Although now endemic to China, the genus Davidia (Nyssaceae) is well represented in the Paleocene of mid-latitude North America. The leaves, for more than a century called Viburnum antiquum (Newberry) Hollick, conform to extant Davidia in the long petioles and laminae with cordate base, pinnipalmate venation, numerous pectinal veins, closely spaced percurrent tertiaries, and large, simple, marginal teeth with medial vein insertion. Ovoid, longitudinally ribbed, woody fruits co-occur with the leaves at six localities in the Fort Union Formation of North Dakota, Montana, Wyoming, and Colorado. Although usually preserved as impressions without anatomical detail, silicified fruits from the Almont flora, North Dakota, reveal internal structure diagnostic of Davidia. The endocarps have six to eight single-seeded locules, each with an elongate dorsal germination valve; vascular bundles pass through the septae but do not form an axial strand. The fossil fruits are only about half the size of the fruits of living Davidia involucrata, but they are otherwise indistinguishable in the morphological and anatomical characters studied. The confirmation of Davidia as a common element of North American Paleocene floras, along with the recently described extinct genus Amersinia, adds to growing evidence that Cornales occupied a prominent position in the Paleocene vegetation of North America accompanied by Platanaceae, Cercidiphyllaceae, Betulaceae and Juglandaceae.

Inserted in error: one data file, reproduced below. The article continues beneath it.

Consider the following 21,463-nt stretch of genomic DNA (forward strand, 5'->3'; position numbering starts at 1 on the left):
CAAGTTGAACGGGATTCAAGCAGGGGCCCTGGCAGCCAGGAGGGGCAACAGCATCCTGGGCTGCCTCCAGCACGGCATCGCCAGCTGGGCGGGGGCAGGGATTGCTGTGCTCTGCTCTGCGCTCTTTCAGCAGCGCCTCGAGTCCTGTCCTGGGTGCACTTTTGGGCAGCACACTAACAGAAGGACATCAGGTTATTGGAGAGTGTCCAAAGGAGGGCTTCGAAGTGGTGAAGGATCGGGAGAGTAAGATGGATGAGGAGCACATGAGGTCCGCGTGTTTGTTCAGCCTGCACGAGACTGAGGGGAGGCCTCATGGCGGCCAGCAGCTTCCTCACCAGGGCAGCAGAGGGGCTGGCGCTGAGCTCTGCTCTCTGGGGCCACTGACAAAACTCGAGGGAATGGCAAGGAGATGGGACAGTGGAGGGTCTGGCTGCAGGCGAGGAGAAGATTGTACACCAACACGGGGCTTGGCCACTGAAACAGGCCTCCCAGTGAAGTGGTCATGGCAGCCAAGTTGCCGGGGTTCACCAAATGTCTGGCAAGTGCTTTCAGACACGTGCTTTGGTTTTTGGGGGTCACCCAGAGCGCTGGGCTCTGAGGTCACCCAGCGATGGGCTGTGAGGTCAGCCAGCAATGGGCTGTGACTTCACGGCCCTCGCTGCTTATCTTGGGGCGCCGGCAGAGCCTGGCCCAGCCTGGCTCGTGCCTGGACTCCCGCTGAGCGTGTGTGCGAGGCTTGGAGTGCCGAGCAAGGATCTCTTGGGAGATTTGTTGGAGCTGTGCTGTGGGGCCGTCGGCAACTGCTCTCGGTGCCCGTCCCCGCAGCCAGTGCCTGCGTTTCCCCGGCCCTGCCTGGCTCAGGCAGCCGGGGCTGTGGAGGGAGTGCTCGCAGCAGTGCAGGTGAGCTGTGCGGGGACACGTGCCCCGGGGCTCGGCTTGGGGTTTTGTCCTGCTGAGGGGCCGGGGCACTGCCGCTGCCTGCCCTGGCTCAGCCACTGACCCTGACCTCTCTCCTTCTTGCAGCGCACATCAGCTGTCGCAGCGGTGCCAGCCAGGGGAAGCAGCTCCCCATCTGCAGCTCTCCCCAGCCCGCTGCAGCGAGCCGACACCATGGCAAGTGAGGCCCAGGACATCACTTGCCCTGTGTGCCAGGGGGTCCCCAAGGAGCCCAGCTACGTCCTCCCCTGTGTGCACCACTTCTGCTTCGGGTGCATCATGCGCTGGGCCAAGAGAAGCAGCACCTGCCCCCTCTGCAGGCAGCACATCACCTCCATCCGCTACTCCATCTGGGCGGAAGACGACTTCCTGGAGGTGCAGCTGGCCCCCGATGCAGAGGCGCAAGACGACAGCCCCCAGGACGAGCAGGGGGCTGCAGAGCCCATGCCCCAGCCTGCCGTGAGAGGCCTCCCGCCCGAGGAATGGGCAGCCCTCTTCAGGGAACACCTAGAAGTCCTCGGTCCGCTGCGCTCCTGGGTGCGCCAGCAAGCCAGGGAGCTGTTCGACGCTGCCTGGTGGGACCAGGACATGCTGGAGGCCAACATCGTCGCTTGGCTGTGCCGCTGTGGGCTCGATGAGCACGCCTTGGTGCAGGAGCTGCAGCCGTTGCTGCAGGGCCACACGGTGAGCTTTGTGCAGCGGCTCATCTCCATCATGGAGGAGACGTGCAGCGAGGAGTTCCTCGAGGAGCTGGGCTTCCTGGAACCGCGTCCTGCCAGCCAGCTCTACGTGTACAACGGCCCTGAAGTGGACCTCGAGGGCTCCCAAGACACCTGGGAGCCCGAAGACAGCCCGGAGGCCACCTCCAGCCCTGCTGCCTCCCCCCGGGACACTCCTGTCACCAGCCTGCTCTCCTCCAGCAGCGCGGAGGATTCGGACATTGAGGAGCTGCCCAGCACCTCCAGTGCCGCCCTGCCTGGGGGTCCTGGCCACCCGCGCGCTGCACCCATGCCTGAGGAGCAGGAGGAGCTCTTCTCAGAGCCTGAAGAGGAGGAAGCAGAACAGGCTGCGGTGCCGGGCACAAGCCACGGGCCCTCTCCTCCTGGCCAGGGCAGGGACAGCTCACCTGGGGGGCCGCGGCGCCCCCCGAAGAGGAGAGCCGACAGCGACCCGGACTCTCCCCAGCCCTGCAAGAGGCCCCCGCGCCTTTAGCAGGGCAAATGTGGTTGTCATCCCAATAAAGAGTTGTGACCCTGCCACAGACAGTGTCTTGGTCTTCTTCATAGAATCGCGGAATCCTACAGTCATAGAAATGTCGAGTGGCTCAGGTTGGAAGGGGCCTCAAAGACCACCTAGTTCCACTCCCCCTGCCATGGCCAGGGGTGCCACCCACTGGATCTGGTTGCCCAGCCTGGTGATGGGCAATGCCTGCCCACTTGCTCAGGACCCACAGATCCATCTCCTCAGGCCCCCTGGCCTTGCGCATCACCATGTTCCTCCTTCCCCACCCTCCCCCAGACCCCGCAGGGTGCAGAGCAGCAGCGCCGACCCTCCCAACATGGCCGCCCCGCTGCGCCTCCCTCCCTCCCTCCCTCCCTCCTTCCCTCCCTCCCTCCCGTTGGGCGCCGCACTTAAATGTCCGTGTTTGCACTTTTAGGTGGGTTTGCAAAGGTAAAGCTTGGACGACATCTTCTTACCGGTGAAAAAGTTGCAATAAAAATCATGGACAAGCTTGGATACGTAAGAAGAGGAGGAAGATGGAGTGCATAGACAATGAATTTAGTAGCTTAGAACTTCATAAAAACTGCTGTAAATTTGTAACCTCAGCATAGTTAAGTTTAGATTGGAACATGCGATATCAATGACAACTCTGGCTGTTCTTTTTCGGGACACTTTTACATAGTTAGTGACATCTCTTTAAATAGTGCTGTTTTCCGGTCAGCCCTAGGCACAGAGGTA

Key words: Cornales, Davidia, fruits, leaves, Nyssaceae, Paleocene